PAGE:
Unified event of Remembrance for unveiling

Radoslaw Gromski, The Vice Consul from the Polish Embassy in London (left) and Suffolk County Councillor Victor Lukaniuk (right).
Radoslaw Gromski, The Vice Consul from the Polish Embassy in London (left) and Suffolk County Councillor Victor Lukaniuk (right).
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A memorial ceremony took place in Brandon to commemorate two stories very rarely told.

The Polish memorial in St Peter’s Churchyard tells, in Polish and English, of the suffering of Polish people in World War Two and battles they fought with the Allies.

The Polish memorial in St Peters Churchyard, Brandon

The Polish memorial in St Peters Churchyard, Brandon

Suffolk county councillor, Victor Lukaniuk, explained how it came about.

He said:“I went around Norfolk and Suffolk and saw memorials to US bomb groups and thought we had to do something for the Polish men, women and children during the war.”

Radoslaw Gromski, the Vice Consul from the Polish Embassy in London, spoke at the event.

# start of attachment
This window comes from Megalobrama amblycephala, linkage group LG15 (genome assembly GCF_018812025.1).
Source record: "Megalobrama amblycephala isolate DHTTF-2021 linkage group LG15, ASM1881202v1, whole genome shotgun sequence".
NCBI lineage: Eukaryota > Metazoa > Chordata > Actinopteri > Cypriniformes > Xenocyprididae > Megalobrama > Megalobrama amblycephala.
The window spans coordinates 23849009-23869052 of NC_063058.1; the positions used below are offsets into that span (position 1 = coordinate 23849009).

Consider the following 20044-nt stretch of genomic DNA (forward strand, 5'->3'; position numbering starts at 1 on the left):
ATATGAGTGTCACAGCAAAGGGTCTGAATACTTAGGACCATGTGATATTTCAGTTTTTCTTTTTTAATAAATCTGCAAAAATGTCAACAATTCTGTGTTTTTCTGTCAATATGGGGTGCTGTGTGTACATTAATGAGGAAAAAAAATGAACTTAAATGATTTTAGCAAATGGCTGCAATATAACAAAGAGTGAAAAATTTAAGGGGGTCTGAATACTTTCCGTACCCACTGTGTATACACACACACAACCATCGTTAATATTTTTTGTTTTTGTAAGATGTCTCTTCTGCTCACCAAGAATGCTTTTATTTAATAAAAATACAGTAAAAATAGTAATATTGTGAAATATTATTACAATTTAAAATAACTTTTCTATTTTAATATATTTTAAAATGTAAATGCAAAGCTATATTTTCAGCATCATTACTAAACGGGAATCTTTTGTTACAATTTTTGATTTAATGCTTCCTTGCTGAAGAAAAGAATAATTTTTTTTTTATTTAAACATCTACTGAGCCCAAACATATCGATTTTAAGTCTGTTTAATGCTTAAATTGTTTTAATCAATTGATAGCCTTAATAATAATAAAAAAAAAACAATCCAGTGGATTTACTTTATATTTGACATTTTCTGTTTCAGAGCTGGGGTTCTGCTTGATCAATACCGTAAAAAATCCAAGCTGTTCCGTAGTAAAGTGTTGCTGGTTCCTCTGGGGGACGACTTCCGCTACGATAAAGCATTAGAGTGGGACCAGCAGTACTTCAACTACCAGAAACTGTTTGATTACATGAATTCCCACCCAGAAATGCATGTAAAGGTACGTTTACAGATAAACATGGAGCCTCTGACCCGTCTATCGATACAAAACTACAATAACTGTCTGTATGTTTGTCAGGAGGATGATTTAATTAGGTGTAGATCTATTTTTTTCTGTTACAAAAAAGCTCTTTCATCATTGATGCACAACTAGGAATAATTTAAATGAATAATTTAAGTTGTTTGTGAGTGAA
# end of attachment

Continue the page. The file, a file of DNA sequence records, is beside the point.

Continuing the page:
Cllr Lukaniuk said: “It was very moving that we paid our respects to the 1.2 million who were forced by Joseph Stalin to go to Siberia to perish but thankfully not all of them did.”

Three survivors who were in the Siberian camps were in attendance. The Polish flag was flown from the church for the first time acknowledging the day.

Cllr Lukaniuk felt that people needed to know what the Polish gave to the cause.

He said: “Polish fighter squadrons were vital in the Battle of Britain, where it is said without them we may not have won.”

The councillor also felt this symbolised future alliances.

Mr Lukaniuk said: “We fought together, so then we can live together. This is shown here in Brandon, with support like this for an event like this we are showing the way.”